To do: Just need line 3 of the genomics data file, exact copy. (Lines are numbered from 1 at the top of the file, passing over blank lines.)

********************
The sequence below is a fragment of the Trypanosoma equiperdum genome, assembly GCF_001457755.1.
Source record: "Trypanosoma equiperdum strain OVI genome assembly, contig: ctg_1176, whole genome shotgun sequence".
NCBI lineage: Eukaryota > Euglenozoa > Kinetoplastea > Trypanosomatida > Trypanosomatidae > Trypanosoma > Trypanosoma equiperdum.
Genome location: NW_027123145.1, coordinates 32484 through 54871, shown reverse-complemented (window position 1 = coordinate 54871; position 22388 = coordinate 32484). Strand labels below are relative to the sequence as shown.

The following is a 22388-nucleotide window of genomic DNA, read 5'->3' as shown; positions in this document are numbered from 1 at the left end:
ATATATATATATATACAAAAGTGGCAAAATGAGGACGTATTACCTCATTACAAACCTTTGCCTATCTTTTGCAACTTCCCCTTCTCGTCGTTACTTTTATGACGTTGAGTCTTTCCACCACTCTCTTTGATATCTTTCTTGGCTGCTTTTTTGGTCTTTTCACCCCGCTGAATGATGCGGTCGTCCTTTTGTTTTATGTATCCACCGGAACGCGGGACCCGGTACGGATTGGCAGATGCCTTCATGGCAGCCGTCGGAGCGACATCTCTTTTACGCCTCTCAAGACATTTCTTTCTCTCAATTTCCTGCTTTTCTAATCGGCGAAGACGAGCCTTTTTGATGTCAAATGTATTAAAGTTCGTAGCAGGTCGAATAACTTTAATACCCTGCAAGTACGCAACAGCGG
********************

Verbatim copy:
NCBI lineage: Eukaryota > Euglenozoa > Kinetoplastea > Trypanosomatida > Trypanosomatidae > Trypanosoma > Trypanosoma equiperdum.